We are busy downsizing and getting rid of things we have had for the best part of 42 years.  I placed a ‘for sale’ advert in the local paper advertising a filing cabinet.  It was an ordinary, unremarkable 4-drawer metal cabinet, slightly battered and a bit rusty.  The asking price was £10.

On the day it appeared in the paper, a lady rang up to enquire about the cabinet.  She asked me lots of questions, what colour was it? (light grey), what size was it? (the size all 4-drawer cabinets are), would it take ordinary hanging files? (yes), could you deliver it? (depends where you are)….and so on.  My powers of description are somewhat limited when it comes to describing a filing cabinet, particularly one that I have taken for granted for 42 years.  We agreed that I’d deliver it since she lived only a mile or so away.

I should explain that the filing cabinet was in the cellar.  It took an hour of huffing and puffing to get it out of the cellar and into the back of the Volvo Estate.  Part of this time was taken working out how the hell to get the drawers back on their runners.  Eventually triumphant, I drove to the address I had been given.

I couldn’t pull up immediately outside because other cars were parked there.  I walked back and noticed that the house looked neglected and that all the curtains were drawn.  I phoned on my mobile to check I had got the address right and said I was standing outside but couldn’t help but notice that all the curtains were drawn.  The lady offered no explanation and opened the front door.  She was a large woman of about sixty dressed totally in black with bare feet.  She asked me where the filing cabinet was and I said I’d like her to take a look at it before I got it out of the Volvo just to make sure it was what she wanted. She tottered down the street in her bare feet, took one glance at the cabinet and said it was perfect, exactly right.  Then she disappeared back in to her house.

I unloaded the cabinet and got it onto my trolley.

Unfortunately, the trolley wheels refused to go up over the lip on the front doorstep.  Eventually the lady lent me two large battered books and I managed to haul the trolley over the threshold.  Inside, was a small front room with papers everywhere; all over the floor, on every chair and surface; everywhere.  It was certainly the untidiest room I have ever seen – though my wife, who once was a health visitor and went to some pretty dodgy places, says I have led a sheltered life.  Piles of paper and a sofa had to be moved before the filing cabinet could make further progress.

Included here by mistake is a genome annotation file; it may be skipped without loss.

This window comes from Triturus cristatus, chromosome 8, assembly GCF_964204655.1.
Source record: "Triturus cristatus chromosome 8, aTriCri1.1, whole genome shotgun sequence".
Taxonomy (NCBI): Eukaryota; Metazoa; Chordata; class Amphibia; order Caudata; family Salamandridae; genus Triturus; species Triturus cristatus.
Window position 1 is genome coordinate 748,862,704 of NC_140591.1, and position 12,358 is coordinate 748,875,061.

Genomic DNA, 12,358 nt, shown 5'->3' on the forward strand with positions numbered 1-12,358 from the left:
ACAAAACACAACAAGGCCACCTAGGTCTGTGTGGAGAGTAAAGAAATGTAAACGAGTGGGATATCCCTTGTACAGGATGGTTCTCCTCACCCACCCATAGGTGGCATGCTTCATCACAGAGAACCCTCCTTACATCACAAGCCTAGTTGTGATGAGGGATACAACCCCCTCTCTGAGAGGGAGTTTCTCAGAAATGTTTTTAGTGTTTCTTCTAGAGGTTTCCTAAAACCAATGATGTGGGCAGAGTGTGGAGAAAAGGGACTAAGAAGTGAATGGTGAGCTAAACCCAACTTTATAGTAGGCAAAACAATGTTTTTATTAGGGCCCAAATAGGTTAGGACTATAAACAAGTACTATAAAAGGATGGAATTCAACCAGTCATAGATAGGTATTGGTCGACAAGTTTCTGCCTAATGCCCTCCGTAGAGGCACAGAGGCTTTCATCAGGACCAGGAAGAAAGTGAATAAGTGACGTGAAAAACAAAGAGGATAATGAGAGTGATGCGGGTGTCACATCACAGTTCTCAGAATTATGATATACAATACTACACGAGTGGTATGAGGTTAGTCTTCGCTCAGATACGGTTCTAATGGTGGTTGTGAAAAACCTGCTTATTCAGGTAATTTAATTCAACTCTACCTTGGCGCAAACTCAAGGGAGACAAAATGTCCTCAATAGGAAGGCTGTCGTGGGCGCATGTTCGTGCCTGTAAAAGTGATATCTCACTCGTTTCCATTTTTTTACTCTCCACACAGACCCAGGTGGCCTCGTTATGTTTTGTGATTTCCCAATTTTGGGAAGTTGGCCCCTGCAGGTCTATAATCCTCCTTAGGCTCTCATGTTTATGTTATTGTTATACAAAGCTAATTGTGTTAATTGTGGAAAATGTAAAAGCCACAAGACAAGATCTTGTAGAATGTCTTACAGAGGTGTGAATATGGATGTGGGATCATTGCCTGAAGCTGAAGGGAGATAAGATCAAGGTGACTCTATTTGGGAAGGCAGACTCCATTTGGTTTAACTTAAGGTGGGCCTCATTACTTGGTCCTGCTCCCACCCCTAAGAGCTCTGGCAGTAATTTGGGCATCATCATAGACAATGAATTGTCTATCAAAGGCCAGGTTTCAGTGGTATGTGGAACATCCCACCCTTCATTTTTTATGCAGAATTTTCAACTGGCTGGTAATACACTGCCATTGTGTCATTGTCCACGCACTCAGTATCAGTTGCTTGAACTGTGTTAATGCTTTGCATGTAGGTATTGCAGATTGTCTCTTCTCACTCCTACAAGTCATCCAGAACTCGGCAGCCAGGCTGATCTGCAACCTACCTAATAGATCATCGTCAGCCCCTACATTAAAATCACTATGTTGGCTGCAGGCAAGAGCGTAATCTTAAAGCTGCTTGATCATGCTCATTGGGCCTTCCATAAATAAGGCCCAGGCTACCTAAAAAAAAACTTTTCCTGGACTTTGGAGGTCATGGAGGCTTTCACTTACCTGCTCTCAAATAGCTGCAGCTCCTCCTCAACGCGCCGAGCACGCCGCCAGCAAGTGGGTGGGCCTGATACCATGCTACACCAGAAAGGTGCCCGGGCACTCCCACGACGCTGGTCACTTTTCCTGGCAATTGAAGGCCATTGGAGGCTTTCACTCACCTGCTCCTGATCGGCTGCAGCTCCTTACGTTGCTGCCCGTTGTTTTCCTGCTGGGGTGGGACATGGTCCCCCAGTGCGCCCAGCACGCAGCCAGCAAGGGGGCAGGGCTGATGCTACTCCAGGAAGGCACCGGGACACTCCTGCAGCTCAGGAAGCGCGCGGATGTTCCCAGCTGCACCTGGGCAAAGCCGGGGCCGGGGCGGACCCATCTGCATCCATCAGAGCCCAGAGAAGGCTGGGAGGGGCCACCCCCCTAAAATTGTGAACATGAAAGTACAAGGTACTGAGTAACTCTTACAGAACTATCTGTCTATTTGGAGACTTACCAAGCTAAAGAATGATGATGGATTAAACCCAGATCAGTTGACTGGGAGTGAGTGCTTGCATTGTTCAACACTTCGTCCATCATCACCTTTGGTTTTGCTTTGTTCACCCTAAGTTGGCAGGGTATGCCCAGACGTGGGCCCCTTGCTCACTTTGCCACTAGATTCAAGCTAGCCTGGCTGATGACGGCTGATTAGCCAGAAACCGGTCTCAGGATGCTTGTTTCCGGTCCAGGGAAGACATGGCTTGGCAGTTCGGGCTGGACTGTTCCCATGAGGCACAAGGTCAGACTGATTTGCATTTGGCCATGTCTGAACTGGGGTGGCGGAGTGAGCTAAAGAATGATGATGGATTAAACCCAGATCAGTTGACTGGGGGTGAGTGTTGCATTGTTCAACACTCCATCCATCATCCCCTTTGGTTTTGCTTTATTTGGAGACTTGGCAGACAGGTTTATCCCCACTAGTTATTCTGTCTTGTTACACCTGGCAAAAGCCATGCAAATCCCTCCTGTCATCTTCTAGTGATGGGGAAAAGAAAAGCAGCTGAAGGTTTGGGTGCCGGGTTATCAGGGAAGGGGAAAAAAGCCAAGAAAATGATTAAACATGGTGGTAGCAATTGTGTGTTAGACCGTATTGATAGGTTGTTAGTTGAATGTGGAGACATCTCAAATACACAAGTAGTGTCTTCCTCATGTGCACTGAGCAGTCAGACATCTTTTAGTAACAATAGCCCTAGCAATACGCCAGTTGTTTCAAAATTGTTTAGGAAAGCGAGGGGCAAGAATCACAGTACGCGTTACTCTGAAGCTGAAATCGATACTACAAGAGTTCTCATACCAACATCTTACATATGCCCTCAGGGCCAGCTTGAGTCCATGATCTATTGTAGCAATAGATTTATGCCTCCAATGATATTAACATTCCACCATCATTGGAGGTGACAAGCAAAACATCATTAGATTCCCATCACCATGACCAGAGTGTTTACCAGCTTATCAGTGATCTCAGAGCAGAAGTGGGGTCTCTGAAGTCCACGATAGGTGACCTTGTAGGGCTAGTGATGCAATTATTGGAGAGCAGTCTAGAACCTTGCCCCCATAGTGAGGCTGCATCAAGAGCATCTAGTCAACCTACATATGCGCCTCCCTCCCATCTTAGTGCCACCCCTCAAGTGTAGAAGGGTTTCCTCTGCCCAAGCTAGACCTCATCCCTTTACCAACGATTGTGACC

Having got it into the front room, I asked where she wanted the cabinet put.  It was then that she told me it needed to go in the small bedroom upstairs.  I remained calm, even outwardly cheerful, and asked if I could examine the stairs.  They were steep and narrow (not much wider than a filing cabinet) and had a nasty bend half way up. They were also covered in piles of papers!  I said that I very much doubted the filing cabinet would make it round the bend but I’d give it a go.  To be honest, having got the blasted thing this far, I was determined not to have to take it back home again.  Papers, books, and various unwashed mugs were cleared aside.  I took the drawers out of the filing cabinet and, with the cabinet balanced precariously on the third step of the stairs, the lady offered to help.  There was nothing for it but to bring the cabinet back down again to allow her to pass.  Then with me lifting from below and her pulling from above, with a considerable amount of wobbly cleavage on display, we inched the cabinet, step by step, up the stairs and manoeuvred it (just) round the bend.  The dear lady kept saying, ‘I can’t believe we are doing this’ when all the while I was thinking to myself, ‘I can’t believe I’m doing this!’.

The chaos continued unabated upstairs; curtains drawn, papers everywhere, stuff piled high on the bed.  I asked her where she wanted the cabinet and, as if this was a foolish question, she said she’d already cleared a space; not at all obvious to me.

Eventually, with the drawers replaced on their runners, the job was done.  I muttered my apologies to the filing cabinet for abandoning it in such unattractive surroundings.  The lady gave me gave me a ten pound note and I beat a retreat.

When I got home, my wife asked me what could possibly have taken so long.

One comment

  1. Pingback: Nina

Add your voice

Current day month ye@r *

Enjoyed this article? Want to hear more? Book me as a speaker at your next event.

Recent Anecdotes

So far as other people are concerned, you are your behaviour